A suspenseful opening – the woman we will later know as The Murder enters her house and does or does not commit murder. In the row behind me, someone laughs – is this a comedy?
Fast forward to the present (or is it the future?) The Murder arrives at the centre and is introduced to her “Carer” or, as the third character in the play likes to describe him, her “New Friend”. The New Friend takes The Murder home, where the atmosphere is more awkward first date than open prison, although there are no knives in the kitchen – The Carer is very nervous about knives.
Time passes. The Carer takes notes on his voice recorder. “The Murderer likes music”.
There is much discussion of sandwiches.
Time passes. They play badminton, go to the opera, eat sandwiches.
Rehabilitation progresses. The Murder or Non-Murderer or “Patient” does well and is fast tracked. She moves on. The Carer (Friend/Jailer) doesn’t – he stays in prison or whatever it is with only his voice recordings for company.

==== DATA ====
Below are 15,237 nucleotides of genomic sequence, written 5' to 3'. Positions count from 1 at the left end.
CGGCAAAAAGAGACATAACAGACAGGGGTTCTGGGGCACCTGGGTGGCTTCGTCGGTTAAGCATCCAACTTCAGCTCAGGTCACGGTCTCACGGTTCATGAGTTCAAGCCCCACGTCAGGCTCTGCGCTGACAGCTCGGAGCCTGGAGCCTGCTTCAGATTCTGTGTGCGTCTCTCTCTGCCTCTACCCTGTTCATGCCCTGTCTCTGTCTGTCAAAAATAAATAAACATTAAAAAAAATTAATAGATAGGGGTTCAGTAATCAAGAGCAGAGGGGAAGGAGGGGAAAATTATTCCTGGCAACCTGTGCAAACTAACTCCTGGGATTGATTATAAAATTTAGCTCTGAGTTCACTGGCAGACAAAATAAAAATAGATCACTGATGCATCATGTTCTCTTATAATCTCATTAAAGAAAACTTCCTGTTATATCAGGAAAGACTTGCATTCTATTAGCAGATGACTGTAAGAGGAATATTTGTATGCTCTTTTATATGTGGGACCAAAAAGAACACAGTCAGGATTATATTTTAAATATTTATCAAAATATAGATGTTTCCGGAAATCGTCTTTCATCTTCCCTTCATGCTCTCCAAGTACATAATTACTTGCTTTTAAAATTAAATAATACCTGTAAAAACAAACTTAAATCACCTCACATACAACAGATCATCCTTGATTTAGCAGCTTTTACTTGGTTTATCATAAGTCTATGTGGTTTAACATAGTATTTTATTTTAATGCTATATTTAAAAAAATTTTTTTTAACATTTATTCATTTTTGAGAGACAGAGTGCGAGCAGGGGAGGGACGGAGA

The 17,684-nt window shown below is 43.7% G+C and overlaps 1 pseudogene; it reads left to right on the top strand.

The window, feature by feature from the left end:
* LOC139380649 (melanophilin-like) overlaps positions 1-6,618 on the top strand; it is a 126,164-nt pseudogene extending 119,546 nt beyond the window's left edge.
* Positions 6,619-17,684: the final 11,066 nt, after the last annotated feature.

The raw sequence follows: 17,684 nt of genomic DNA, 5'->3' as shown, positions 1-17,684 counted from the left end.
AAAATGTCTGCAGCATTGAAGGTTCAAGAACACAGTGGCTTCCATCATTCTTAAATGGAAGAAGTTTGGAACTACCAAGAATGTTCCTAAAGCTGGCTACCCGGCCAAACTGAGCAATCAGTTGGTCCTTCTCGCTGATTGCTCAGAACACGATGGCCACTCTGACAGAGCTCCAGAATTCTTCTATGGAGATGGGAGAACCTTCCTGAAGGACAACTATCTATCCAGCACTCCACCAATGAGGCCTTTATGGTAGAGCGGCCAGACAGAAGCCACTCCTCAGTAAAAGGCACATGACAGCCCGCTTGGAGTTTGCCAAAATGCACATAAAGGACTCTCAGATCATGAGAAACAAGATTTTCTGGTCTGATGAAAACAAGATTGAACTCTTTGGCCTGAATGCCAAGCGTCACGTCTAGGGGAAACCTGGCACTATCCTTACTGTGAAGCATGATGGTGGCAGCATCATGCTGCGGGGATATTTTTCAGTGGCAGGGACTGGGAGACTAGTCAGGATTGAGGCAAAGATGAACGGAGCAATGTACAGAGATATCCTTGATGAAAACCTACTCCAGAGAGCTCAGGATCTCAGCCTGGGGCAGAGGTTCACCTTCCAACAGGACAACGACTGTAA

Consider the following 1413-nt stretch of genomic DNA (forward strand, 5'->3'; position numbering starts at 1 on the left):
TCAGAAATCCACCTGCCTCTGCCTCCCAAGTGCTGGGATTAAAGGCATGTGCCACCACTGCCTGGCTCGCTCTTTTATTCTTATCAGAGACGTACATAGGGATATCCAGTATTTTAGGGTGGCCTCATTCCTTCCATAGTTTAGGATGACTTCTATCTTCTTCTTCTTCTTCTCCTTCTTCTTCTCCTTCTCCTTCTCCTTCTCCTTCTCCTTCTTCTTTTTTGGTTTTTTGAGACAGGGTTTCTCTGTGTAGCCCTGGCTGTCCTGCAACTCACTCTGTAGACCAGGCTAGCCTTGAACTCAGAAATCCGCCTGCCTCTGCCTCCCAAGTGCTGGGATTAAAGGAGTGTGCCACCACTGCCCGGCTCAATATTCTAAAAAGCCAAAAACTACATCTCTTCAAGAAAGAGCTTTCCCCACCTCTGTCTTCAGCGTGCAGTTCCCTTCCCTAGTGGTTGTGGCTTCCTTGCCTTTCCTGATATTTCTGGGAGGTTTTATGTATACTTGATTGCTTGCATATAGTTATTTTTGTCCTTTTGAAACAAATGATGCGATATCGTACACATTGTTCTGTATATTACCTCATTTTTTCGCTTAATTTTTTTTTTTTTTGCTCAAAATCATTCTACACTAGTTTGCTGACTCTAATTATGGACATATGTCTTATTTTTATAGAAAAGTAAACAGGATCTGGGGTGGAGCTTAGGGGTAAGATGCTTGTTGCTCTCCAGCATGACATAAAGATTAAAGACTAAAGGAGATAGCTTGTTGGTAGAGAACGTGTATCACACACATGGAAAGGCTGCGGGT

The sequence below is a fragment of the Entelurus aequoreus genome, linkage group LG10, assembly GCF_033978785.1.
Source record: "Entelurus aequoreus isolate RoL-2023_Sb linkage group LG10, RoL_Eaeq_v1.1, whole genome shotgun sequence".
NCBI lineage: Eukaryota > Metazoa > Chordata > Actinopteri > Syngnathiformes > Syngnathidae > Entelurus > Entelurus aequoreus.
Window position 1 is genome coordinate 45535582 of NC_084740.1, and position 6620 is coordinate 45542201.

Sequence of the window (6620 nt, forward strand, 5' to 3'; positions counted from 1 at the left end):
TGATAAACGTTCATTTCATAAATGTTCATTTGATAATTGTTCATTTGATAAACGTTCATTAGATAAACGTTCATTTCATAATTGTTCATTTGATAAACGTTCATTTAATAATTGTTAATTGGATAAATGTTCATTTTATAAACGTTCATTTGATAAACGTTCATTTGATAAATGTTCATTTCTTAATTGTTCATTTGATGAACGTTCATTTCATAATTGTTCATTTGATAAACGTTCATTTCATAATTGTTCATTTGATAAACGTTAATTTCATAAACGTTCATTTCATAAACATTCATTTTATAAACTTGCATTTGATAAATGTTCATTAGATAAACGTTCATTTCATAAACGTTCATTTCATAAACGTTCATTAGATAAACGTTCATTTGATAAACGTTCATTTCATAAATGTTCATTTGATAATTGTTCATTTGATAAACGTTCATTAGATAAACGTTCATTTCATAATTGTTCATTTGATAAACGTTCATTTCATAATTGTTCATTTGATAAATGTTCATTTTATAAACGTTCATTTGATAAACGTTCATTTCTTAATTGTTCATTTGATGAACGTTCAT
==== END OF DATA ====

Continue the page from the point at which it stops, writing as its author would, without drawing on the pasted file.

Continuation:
At just under an hour, The Murder is a slight piece based on the poem of the same name by Luke Kennard. Clown Funeral’s dramatisation is less confrontational than the poem and, mercifully, less bloody; concentrating more on the relationship between The Carer and The Murderer which is played out as a sort of reverse Stockholm Syndrome.
This performance featured strong performances from Patrick Tobin (as The Carer), Ella Tebay (as The Murderer) and Freddie Paul (as Everyone Else). The staging was simple but effective, although the background music occasionally threatened to drown Tebay’s dialogue.
To be fair, I thought that the play was a little on the weird side, but it may be that surreal comedy isn’t quite my thing as it was well-received by the rest of the audience. Clown Funeral is a talented company with high production values and I would certainly recommend anyone who is interested in the contemporary theatre scene to check out any future productions.